After visiting family members in Baltimore County, Michele Owens had some time to kill before her flight back home. She decided to drive downtown and reminisce about the city she lived in decades ago.

Driving a rental car, Owens rolled to a stop at the intersection of President and Lombard streets, where the Jones Falls Expressway filters into the city grid. There, Owens said she was approached by two squeegee workers asking for money. Owens said she told one of the young men, who might have been in his late teens, that she didn’t have any cash on her.

That was just fine, the two squeegee workers insisted: She could simply use Cash App, or Zelle, two direct payment apps that have become increasingly popular in recent years. Feeling trapped, Owens said she handed over her phone and waited for what seemed like five minutes, then handed the worker a $20 bill as well, before getting her phone back. She then drove to a place where she felt safe, checked her phone, and saw that the squeegee worker had sent himself $2,000 using her Zelle account, Owens said.

“My sister and brother-in-law told me that there had been an incident with the squeegee boys, where someone had gotten shot, so that was in the back of my mind, that I better comply,” Owens said. “That definitely added to my terror. I’m so sorry that I didn’t put it together, that I needed to stay away from Baltimore.”

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Owens is one of several motorists who have complained of such a scam in recent months, even before the shooting death of bat-wielding motorist Timothy Reynolds by a squeegee worker earlier this month brought the practice back into the headlines. The complaints, which have surfaced through rumor mills and social media postings, are largely concentrated at the Lombard and President intersection.

In an attempt to get her money back, Owens filed a police report. She said a Baltimore Police Department detective working her case told her the same young man who wired himself $2,000 of her money had used the same phone number to commit two other thefts with Apple Pay that same day.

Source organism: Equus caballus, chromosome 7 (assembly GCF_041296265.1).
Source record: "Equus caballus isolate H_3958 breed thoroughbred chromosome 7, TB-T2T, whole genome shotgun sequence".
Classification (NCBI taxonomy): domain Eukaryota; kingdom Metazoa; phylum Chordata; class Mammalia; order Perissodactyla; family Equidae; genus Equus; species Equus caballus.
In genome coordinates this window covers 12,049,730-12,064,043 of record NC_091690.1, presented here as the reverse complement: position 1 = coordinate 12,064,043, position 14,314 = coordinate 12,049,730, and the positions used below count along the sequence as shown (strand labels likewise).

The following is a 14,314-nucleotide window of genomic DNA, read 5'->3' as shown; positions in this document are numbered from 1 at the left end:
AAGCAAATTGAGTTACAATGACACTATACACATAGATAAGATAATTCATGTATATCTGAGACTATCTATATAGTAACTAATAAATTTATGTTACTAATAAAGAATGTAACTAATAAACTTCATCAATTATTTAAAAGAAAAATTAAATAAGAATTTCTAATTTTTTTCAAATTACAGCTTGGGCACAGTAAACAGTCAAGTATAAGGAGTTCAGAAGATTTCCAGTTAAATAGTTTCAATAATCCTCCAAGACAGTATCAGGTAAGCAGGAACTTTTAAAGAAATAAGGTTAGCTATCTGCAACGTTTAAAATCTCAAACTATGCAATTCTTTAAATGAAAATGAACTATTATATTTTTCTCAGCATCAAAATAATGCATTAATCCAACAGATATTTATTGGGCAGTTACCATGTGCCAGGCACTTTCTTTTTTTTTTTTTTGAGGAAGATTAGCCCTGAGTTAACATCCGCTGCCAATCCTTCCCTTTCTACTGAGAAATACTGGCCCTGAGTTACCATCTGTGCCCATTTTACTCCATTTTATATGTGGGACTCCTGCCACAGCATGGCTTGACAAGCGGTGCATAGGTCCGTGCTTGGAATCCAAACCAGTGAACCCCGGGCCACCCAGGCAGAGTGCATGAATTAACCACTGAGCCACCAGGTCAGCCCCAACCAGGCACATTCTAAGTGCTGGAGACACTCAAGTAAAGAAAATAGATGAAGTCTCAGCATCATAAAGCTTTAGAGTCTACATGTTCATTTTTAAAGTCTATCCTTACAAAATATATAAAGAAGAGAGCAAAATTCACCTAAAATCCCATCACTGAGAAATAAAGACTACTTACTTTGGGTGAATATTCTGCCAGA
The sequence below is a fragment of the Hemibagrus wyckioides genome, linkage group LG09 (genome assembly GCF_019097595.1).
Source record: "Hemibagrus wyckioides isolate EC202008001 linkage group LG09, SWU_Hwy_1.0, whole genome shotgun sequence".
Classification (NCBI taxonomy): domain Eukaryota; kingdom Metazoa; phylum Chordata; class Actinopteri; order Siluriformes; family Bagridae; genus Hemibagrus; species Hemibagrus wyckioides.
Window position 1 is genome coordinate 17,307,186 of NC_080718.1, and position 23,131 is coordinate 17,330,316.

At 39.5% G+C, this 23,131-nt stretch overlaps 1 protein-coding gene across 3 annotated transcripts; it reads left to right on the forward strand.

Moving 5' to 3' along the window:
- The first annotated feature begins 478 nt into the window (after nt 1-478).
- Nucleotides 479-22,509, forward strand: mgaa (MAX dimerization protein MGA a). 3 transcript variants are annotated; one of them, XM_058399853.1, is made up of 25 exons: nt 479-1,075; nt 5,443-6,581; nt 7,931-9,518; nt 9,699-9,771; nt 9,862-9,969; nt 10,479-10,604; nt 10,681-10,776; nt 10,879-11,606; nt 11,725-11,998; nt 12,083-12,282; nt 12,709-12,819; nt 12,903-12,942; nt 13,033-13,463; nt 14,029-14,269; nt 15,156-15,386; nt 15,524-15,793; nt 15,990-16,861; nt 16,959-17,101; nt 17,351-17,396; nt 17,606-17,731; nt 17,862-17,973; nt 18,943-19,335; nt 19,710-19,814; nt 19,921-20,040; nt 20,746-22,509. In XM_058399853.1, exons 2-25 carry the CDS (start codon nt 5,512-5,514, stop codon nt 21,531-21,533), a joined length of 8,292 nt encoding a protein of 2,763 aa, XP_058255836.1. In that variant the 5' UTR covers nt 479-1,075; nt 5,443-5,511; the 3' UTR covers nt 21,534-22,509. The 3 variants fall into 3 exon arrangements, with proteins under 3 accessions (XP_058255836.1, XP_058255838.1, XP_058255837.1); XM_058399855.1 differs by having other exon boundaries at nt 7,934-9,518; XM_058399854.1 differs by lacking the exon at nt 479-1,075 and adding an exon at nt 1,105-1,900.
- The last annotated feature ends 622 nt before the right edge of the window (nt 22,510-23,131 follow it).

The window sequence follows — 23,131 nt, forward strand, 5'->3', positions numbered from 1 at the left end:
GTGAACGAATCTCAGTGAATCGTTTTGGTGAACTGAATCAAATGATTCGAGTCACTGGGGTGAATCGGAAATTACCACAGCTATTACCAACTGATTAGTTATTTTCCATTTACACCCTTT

The scale of the problem is yet unclear, and not all squeegee workers commit thefts. Many are simply trying to make money for their families.

But even before the recent shooting, local news outlets have reported similar incidents of people falling victim to the payment app scams. A spokesperson for the Baltimore Police Department said the agency is “aware of incidents of theft involving squeegee workers using Cash App and other apps to take more money than agreed upon from individuals.”

“The Department, along with the Mayor’s Office and the City Solicitor’s office have connected with the vendor and we are working directly with them to investigate these cases,” the spokesperson said. “The Department is working to identify and apprehend these suspects and determining proper charges in these cases.”

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The spokesperson said the Police Department is still compiling statistics on how many reports there have been of the payment app scam ahead of a city hearing to take place later this week that will deal with squeegee work in detail. A different city official said their goal is to develop guidance for motorists and come up with a deterrence plan that will curb thefts arising out of squeegeeing, short of outright criminalizing it. Baltimore has a city code against squeegeeing, but the mayor and the police commissioner have cited constitutional concerns in explaining their hesitancy to enforce it.

Payment app scams make for uncharted legal territory

Because the payment apps are still relatively new, it’s unclear how various laws would apply to what Owens described as a theft, or even potentially an assault. T. Wray McCurdy, a former state prosecutor and current Baltimore criminal defense attorney, said a different would-be client approached him recently and described a similar scam.

The victim of that scam said the phone was taken forcibly from them, but even in that case, McCurdy said it could be a matter of commercial law rather than criminal law. After researching the issue, he said he didn’t think there was anything he could offer the potential client.

“In my estimation, because Cash App is classified as a bank, there’s nothing you can do about it,” he said. “It’s akin to the person who keeps signed checks in their checkbooks back in the day, and somebody takes the check and writes it to themselves … The bank won’t reimburse you because you did not use a commercially reasonable method of securing the transaction.”